While the smart money had already fled earlier to Holland, Belgium, and England, the masses were left with worthless means of exchange – the end of a four-year experiment that made John Law the most hated man in France. He managed to escape, but the ruin was unavoidable. Fortunes were lost. The once-rich became poor and the poor became poorer. Prices and crime soared.

More edicts were issued to convince the suicidal population to trust in Law’s fraud, but to no avail. When the government opened a gold buying window to quell crime, the mad dash that ensued caused fifteen people to be trampled to death. France plunged into a decades-long depression marred by further economic scares in the years to come.

Today, John Law is still credited as the founder of modern banking. And in his wake are many of modern history’s central bankers who have yet to learn the lessons of his history.

As a sophisticated investor, you understand the value in seeking out more stable means of exchange. But the aftermath of John Law’s disastrous experiment shows how guarded you must be with your capital.

Just as those who were wise to his scam moved their gold abroad, those who learn the lesson’s of today’s economy will be in the best position to prosper. Because the government wants to keep the party going, they’ll try and stop you – at any cost – once word gets out enough.

For example, in modern day France, cash sales of gold over 450 euros are illegal. Payments must be made as a bank transfer so the government can track you and keep your money on the radar for its future draconian edicts. With the Eurozone in turmoil, do you think the modern day John Laws want French citizens dumping euros for precious metals out of their control?

Three hundred years have passed in France and the economic manipulation and control the citizentry has not changed. Of course, with the condescension of royalty, French officials have insisted that the ban is to prevent copper thieves from cashing in.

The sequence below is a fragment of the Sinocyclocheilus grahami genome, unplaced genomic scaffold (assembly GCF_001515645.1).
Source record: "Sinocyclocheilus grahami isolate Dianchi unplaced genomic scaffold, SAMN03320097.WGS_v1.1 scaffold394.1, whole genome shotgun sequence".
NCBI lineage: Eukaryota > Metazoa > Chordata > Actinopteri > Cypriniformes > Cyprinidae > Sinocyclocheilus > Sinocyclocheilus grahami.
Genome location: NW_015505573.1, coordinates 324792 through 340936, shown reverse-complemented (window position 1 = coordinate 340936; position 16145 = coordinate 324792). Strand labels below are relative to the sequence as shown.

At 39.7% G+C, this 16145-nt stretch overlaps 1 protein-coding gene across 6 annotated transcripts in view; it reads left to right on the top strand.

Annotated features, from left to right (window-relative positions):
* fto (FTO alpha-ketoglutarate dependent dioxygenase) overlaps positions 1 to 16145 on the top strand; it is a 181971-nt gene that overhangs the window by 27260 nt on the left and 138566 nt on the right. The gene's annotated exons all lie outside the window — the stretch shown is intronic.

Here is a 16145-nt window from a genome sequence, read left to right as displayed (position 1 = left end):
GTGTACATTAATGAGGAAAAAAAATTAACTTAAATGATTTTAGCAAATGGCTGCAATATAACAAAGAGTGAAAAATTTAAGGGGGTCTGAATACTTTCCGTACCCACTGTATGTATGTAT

Other countries are putting their own restrictions on gold. And while we no longer carry our gold in horse-drawn coaches across land borders, government has also sought to restrict or even forbid its transport.

Even if you have the opportunity to pack your gold and take it with you, authorities in western countries are asking a lot of questions and treating you like a rogue for doing so.

While they haven’t found a politically expedient way to put an outright ban on transactions or transportation yet, their modern-day royal edicts use endless work-around restrictions and government agent intimidation to shut down as much of the threat as they can. You’d think owning gold actually was illegal again considering how many bureaucrats treat you.

One thing I encourage you to do is hold money in an overseas bank account. While stable currencies are increasingly hard to find, there are some that stand above the rest. It’s perfectly legal and easy to do.

Of course, you can also hold gold and silver either directly or as part of allocated storage based in another country. In places like Singapore or Hong Kong, your gold can be held GST-free. There are places in Europe where you can open an anonymous box at a private vault.

And places around the world where your gold – or money – can be held out of the grubby palms of your local bureaucrats.

So ask yourself: will you wait until it’s too late to move your money to a safe haven? My free crash course is a great place to start.